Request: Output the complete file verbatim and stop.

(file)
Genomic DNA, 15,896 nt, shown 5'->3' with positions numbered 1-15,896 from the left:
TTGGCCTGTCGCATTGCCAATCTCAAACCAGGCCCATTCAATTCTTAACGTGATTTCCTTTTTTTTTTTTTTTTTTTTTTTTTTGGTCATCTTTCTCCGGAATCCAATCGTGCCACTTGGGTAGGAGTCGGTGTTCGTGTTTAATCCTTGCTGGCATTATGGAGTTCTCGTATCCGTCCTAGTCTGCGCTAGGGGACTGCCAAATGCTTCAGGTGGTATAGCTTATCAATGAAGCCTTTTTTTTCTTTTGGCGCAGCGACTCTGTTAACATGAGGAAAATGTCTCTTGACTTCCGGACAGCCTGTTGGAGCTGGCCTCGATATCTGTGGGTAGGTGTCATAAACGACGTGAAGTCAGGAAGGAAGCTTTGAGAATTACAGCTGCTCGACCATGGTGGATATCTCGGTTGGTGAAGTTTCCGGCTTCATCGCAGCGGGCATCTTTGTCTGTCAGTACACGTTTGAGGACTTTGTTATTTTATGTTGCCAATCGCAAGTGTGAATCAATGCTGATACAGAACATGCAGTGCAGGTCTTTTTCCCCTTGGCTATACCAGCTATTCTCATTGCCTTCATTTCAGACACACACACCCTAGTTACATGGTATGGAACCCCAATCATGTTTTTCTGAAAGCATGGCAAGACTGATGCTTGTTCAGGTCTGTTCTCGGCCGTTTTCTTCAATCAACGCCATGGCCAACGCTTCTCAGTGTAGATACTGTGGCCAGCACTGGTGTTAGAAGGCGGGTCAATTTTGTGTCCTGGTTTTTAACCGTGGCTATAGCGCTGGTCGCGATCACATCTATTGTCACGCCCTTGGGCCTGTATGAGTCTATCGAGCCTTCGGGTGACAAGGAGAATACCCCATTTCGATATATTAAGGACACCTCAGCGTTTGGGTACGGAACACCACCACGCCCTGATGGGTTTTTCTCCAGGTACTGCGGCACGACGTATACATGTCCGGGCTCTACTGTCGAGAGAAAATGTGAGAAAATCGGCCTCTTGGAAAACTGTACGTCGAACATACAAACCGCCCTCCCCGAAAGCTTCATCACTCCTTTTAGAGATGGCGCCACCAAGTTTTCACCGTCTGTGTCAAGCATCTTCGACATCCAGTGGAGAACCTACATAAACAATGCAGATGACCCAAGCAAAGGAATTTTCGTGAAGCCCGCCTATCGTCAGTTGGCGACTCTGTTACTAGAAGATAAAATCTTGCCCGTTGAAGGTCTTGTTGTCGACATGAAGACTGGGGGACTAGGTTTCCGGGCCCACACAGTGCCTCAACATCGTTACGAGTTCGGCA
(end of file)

Genomic DNA, 15,896 nt, shown 5'->3' with positions numbered 1-15,896 from the left:
TTGGCCTGTCGCATTGCCAATCTCAAACCAGGCCCATTCAATTCTTAACGTGATTTCCTTTTTTTTTTTTTTTTTTTTTTTTTTGGTCATCTTTCTCCGGAATCCAATCGTGCCACTTGGGTAGGAGTCGGTGTTCGTGTTTAATCCTTGCTGGCATTATGGAGTTCTCGTATCCGTCCTAGTCTGCGCTAGGGGACTGCCAAATGCTTCAGGTGGTATAGCTTATCAATGAAGCCTTTTTTTTCTTTTGGCGCAGCGACTCTGTTAACATGAGGAAAATGTCTCTTGACTTCCGGACAGCCTGTTGGAGCTGGCCTCGATATCTGTGGGTAGGTGTCATAAACGACGTGAAGTCAGGAAGGAAGCTTTGAGAATTACAGCTGCTCGACCATGGTGGATATCTCGGTTGGTGAAGTTTCCGGCTTCATCGCAGCGGGCATCTTTGTCTGTCAGTACACGTTTGAGGACTTTGTTATTTTATGTTGCCAATCGCAAGTGTGAATCAATGCTGATACAGAACATGCAGTGCAGGTCTTTTTCCCCTTGGCTATACCAGCTATTCTCATTGCCTTCATTTCAGACACACACACCCTAGTTACATGGTATGGAACCCCAATCATGTTTTTCTGAAAGCATGGCAAGACTGATGCTTGTTCAGGTCTGTTCTCGGCCGTTTTCTTCAATCAACGCCATGGCCAACGCTTCTCAGTGTAGATACTGTGGCCAGCACTGGTGTTAGAAGGCGGGTCAATTTTGTGTCCTGGTTTTTAACCGTGGCTATAGCGCTGGTCGCGATCACATCTATTGTCACGCCCTTGGGCCTGTATGAGTCTATCGAGCCTTCGGGTGACAAGGAGAATACCCCATTTCGATATATTAAGGACACCTCAGCGTTTGGGTACGGAACACCACCACGCCCTGATGGGTTTTTCTCCAGGTACTGCGGCACGACGTATACATGTCCGGGCTCTACTGTCGAGAGAAAATGTGAGAAAATCGGCCTCTTGGAAAACTGTACGTCGAACATACAAACCGCCCTCCCCGAAAGCTTCATCACTCCTTTTAGAGATGGCGCCACCAAGTTTTCACCGTCTGTGTCAAGCATCTTCGACATCCAGTGGAGAACCTACATAAACAATGCAGATGACCCAAGCAAAGGAATTTTCGTGAAGCCCGCCTATCGTCAGTTGGCGACTCTGTTACTAGAAGATAAAATCTTGCCCGTTGAAGGTCTTGTTGTCGACATGAAGACTGGGGGACTAGGTTTCCGGGCCCACACAGTGCCTCAACATCGTTACGAGTTCGGCA